• While getting less buzz, especially given the chatter about Apple Pay, expect a shift from mobile payments to wealth management and big data solutions, in terms of what’s important in the FinTech landscape in 2015 and beyond.
  • In next 12 months, look for the big banks to embrace Bitcoin, initially just as investors as they will wait for clearer direction from regulators before the use of any form of cryptocurrency within their core businesses.
  • The Silicon Valley (vs. NY and London-centric) FinTech ecosystem is far more focused on disruption within FS (vs. incremental improvements) or enabling better services from big players, through selling to them.

 

Intuit and Personal Capital 

Starting the day off was a fireside chat with Bill Harris, CEO of Personal Capital and former CEO of Intuit, and Barry Saik, SVP of Intuit, who’s runs their consumer ecosystem including its Mint.com product.

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Harris remarked on the power of information to drive behavior, noting that people who see their actual spending and how it fits with their goals through online or mobile apps actually spend about 15% less to achieve their goals.

He also sees opportunity in FinTech for start up’s and established players to better serve the needs of consumers, at all levels of income, much as Personal Capital meets the needs of the so-called “mass affluent” by providing better returns through lower costs and more efficient use of technology.

Intuit

Saik pointed out that Millennials in particular, and young people in general, are less taken with banks and traditional provides of financial services – comparing their online and mobile experiences with other activities; they ask, “why is it so complex/slow/confusing” and seek FS providers who are as easy to use as Uber.

In other remarks, both panelists commented on the problem of good information and advice on financial services, and cited that as an opportunity. I’ve often wondered why Motley Fool, a company that I negotiated with earlier in my career when launching an online bank, didn’t capture more of this opportunity and go after other segments than their core market of self-directed investors. Perhaps there’s an opportunity out there, where Ed Tech meets FinTech?

The session concluded with Harris noting that Big Banks, in the US, vs. FinTech startups are examples of East Coast (hierarchical, annual planning focus) vs. West Coast (whiteboards, collegial atmosphere) business culture.

 

The API Ecosystem 

Next up was an informative session on the API Ecosystem in Financial Services. Certainly from my experience working at Morgan Stanley and earlier with likes of Barclays, MBNA and CheckFree, I see the promise of greater integration and more innovation by means of the somewhat wonky (to the non-technical) API.

Although XML and web services fell short of their promises to transform, Restful API’s and the Cloud are enablers of new, consumer friendly services from established players, like Wells Fargo and Chase, plus start up’s like Simple (now part of BBVA) and Addepar.

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The API Ecosystem demo started off with probably the highest energy moment of the whole day, with Justin Woo, a Developer Evangelist at PayPal. With great excitement, he showed how easy it to enable a site or app to accept cards, through adding a few simple lines of code calling the PayPal API.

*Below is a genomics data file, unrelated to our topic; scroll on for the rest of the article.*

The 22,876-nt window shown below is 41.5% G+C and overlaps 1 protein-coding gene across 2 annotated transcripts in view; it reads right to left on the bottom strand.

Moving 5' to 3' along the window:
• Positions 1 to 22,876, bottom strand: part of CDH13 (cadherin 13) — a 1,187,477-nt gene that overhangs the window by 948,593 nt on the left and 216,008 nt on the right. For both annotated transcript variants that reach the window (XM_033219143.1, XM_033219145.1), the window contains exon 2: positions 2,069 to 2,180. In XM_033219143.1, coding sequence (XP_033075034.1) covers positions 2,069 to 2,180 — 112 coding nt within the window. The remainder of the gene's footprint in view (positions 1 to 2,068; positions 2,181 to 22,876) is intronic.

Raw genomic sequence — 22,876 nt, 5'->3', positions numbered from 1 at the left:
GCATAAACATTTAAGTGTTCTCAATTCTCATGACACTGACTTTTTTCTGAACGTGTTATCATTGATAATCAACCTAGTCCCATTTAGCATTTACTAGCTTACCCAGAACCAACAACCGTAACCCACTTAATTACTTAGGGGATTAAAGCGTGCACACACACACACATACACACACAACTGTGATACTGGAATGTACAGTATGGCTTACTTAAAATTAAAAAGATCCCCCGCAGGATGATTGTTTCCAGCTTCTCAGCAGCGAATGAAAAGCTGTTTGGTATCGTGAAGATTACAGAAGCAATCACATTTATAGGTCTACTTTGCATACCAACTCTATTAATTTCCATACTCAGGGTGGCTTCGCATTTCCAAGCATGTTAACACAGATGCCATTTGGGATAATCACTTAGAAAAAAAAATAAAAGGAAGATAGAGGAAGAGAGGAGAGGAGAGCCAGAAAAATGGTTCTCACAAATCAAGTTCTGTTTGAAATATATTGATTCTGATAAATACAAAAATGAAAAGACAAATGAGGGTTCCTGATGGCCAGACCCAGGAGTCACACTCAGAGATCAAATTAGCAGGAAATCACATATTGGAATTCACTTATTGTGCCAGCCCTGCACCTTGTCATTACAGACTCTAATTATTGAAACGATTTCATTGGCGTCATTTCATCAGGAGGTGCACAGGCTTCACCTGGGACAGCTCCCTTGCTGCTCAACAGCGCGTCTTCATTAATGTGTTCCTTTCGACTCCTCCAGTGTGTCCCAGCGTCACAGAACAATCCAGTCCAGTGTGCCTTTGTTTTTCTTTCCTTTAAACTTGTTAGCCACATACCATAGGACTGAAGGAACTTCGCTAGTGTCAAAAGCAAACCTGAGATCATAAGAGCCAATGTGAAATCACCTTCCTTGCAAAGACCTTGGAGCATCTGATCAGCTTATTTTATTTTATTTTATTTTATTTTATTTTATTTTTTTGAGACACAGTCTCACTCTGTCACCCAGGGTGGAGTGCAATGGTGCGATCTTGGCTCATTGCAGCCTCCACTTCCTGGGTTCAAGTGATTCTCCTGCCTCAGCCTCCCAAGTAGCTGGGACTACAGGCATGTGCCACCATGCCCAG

Affirm

Jeff Kaditz, CTO of Affirm, Max Levchin’s latest FinTech start up, spoke about the role of API’s in allowing people to break free from the traditional bank solutions that people increasing do not trust, he says.

Kaditz got a few laughs for making fun of Wells Fargo’s logo, which include the horse and stagecoach as an example of how rooted big banks are caught up in the past. Ironically, as I’ve tweeted on Nov. 19th, Wells Fargo’s Digital Channels is ranked among highest in the US, so I would disagree with him on that front.

stagecoach

But Affirm, like Simple or WealthFront, is a great example of a FinTech startup, with enormous ambition, strong backers, and a vision to “fix problems” using technology and a fresh approach, e.g. API centric solutions.

John Beatty, cofounder of Clover cited how Information Security approvals take months if not years at big banks. With an open API (unlike most banks), its platform for Android devices enabled POS solutions to reach the market quicker.

Christine Laredo of Yodlee, who moderated the API panel, also marked how FinTech start up investment was $3B for the last year — 3x the level in 2008.

 

Bitcoin, Stripe and Stellar

Although I couldn’t attend the entire panel, Sean Percival of 500 Startups joined moderator Mark Rogowsky of Forbes, and several other Bitcoin executives, including Sonny Singh of BitPay, and Jackson Palmer of Dogecoin.

The Bitcoin conversation continued with a panel on Stellar: Building a Common Financial Platform. Moderator Dan Rosen of Commerce Ventures and Joyce Kim of Stellar noted 30% of the session’s audience said they hold bitcoin, yet across the US and around the world, the percentage of much smaller.

stellar

Stellar, as a non-profit, was also represented by Jed McCaleb, who created Mt. Gox, the first bitcoin exchange, and Ripple, prior to founding Stellar.

Greg Brockman, CTO of Stripe, spoke about the relationship between Stripe and Stellar, noting that they invested $3M for 2M Stellars, a virtual currency, and work with Stellar since they share the vision of greater “inter-operability” between currencies, virtual and real currencies, and passion for the future of commerce. Brockman also noted that while Stripe is in beta with their bitcoin offering, he expected it to go live shortly.

Brockman talked about the frustrations with inter-operability, and the details that inhibit payment innovation, while Kim of Stellar highlighted innovations like the 1% inflation rate, the focus on a “freemium” model to encourage adoption.

Everyone on the panel agreed that the future of bitcoin and other crypocurrencies is just beginning. McCaleb noted he founded Stellar to address what he saw as issues with bitcoin, including mining that negatively impact the environment.

Although below the radar, just three months after their launch, I was impressed with Stellar’s vision, how clear Kim was about Stellar’s vision and mission, and the alignment of the panel on relatively “uncool” issues like protocols and messaging.